The notion of burden of proof determines which party is responsible to prove an assertion made in judicial proceedings.1 On the other hand, the standard of proof defines how much evidence is needed to establish either an individual issue or the party’s case as a whole.2 In the sense of Article 38(1)(c) of the Statute of the International Court of Justice, the general principle regarding the burden of proof stems from the maxim onus probandi actori incumbit, namely “he who asserts must prove”;3 the said maxim is considered to be a general principle of international law itself.4 The onus probandi principle is a risk-defining rule, since the party who finally must prove a fact takes the risk of its non-establishment.5
II. International practice
The aforementioned principle is widely recognized in international adjudication. Yet, most of the procedural rules employed in international arbitral practice do not contain any provision in relation to the burden of proof, with rare exceptions provided.6 In some jurisdictions, the burden of proof is considered as part of the substantive law, while in others is considered as part of their procedural laws. In a similar vein, there is no uniformity on the application of burden of proof in common law and civil law systems.
III. Allocation of burden of proof
In general, the burden of affirmatively establishing the elements of an assertion rests upon the party alleging them, whether it is the claimant or respondent.7 Due to this, the burden of proof usually lies with the claimant according to the said principle because it is the party asserting the claim.8 In any event, a variety of rules regarding allocation have been observed in international adjudication. For example, in common law systems, the rule on allocation includes the burden of production, as well as the burden of persuasion,9 which remains largely irrelevant in civil law systems.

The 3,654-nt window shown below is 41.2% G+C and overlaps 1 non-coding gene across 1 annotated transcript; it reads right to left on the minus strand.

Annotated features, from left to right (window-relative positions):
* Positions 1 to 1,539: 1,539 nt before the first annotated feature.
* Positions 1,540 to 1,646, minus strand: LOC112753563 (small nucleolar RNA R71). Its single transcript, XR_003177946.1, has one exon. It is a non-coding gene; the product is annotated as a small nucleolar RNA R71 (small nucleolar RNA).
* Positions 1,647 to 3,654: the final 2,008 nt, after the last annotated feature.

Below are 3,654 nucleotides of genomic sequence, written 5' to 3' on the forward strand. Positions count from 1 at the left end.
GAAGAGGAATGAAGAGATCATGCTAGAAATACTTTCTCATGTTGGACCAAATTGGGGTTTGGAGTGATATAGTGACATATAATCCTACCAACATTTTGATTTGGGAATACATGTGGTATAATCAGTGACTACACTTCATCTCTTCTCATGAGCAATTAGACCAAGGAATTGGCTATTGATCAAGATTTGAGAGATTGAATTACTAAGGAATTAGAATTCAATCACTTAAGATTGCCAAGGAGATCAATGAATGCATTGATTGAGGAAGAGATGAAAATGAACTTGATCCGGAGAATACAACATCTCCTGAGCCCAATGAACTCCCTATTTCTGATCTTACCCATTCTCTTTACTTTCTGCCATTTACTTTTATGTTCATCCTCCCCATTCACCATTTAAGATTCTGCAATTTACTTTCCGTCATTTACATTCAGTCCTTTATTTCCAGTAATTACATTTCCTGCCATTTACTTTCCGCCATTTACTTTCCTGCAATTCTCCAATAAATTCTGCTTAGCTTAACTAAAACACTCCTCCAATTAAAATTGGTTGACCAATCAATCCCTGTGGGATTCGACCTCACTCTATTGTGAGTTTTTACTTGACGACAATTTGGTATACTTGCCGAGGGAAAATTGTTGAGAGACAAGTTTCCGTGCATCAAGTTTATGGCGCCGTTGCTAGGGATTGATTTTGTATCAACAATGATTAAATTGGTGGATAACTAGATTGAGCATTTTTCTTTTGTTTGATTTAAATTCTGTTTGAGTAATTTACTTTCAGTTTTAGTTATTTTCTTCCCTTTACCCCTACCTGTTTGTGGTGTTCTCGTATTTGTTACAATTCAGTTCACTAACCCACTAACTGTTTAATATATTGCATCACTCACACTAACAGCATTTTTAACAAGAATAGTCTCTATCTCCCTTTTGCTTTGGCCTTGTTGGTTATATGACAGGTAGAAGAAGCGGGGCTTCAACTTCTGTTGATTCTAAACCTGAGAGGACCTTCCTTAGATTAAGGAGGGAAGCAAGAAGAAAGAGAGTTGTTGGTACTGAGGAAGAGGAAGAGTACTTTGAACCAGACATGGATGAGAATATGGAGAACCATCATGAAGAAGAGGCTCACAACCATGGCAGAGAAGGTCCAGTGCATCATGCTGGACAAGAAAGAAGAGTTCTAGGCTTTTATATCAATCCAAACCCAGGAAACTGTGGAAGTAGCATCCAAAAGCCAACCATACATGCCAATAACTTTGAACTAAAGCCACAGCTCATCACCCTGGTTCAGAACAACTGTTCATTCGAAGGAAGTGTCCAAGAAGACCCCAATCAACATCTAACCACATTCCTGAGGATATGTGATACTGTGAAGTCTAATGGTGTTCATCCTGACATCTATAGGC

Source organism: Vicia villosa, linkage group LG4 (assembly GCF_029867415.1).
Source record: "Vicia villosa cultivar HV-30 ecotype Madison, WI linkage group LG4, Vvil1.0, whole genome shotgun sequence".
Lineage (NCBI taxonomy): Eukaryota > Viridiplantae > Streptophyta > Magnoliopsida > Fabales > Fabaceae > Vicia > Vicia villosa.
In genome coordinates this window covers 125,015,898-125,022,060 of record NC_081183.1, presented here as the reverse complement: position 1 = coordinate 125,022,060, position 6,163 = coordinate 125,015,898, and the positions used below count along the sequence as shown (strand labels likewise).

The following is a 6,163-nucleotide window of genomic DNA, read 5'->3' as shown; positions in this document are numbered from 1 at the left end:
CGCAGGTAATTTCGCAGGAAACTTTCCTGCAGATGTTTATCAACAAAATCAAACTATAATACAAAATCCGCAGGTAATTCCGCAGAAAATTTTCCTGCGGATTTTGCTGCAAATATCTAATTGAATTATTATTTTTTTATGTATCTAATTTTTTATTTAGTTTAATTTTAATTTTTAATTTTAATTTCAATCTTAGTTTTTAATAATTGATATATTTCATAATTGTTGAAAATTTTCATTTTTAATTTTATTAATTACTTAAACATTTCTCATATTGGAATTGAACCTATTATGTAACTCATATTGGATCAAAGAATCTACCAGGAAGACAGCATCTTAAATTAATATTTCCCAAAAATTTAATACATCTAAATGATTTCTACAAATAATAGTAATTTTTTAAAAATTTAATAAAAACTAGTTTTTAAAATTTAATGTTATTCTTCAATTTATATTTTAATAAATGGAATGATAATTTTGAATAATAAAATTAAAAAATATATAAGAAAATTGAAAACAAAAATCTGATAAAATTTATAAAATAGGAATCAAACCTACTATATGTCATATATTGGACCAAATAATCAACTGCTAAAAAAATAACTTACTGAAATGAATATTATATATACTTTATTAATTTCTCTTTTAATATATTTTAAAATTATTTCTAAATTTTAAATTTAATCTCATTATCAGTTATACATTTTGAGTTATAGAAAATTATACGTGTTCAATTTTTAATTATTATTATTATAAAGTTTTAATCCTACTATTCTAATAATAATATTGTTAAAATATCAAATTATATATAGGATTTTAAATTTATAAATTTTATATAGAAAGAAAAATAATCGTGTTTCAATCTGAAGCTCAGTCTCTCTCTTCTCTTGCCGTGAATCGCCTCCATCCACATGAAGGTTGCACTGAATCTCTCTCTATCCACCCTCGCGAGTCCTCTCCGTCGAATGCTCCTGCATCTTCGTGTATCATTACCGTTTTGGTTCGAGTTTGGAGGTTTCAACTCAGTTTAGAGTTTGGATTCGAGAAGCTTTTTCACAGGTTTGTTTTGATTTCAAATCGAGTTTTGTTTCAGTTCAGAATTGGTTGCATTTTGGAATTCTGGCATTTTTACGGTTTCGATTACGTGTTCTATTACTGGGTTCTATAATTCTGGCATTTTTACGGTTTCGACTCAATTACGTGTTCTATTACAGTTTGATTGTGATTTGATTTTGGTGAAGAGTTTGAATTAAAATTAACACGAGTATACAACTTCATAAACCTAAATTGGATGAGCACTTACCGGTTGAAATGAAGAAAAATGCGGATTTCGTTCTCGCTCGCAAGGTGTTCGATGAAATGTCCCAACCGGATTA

Following the common law model, it is important to distinguish between the legal and the evidential burden of proof. The legal burden never shifts; by contrast, the evidential burden may shift, depending upon the state of evidence.10 The allocation of the burden, however, remains more problematic in terms of jurisdiction rather than the merits.11
Metal-Tech Ltd. v. Republic of Uzbekistan, ICSID Case No. ARB/10/3, Award, 4 October 2013, para. 237; Limited Liability Company Amto v. Ukraine, SCC Case No. 080/2005, Final Award, 26 March 2008, para. 64; Churchill Mining and Planet Mining Pty Ltd v. Republic of Indonesia, ICSID Case No. ARB/12/40 and 12/14, Award, 6 December 2016, para. 238; International Thunderbird Gaming Corporation v. The United Mexican States, Arbitral Award, 26 January 2006, para. 95; Saipem S.p.A. v. People's Republic of Bangladesh, ICSID Case No. ARB/05/07, Award, 30 June 2009, para. 113; Zhinvali Development Ltd. v. Republic of Georgia, ICSID Case No. ARB/00/1, Award, 24 January 2003, para. 309; Bernhard von Pezold and others v. Republic of Zimbabwe, ICSID Case No. ARB/10/15, Award, 28 July 2015, para. 174; Conocophillips Petrozuata B.V., Conocophillips Hamaca B.V. and Conocophillips Gulf of Paria B.V. v. Bolivarian Republic of Venezuela, ICSID Case No. ARB/07/30, Award, 8 March 2019, para. 272; Azurix Corp. v. the Argentine Republic, ICSID Case No. ARB/01/12, Decision on the Application for Annulment of the Argentine Republic, 1 September 2009, para. 215; Georg Gavrilovic and Gavrilovic d.o.o. v. Republic of Croatia, ICSID Case No ARB/12/39, Award, 26 July 2018, para. 230; Quiborax S.A., Non Metallic Minerals S.A. and Allan Fosk Kaplún v. Plurinational State of Bolivia, ICSID Case No ARB/06/2, Decision on Jurisdiction, 27 September 2012, para. 259.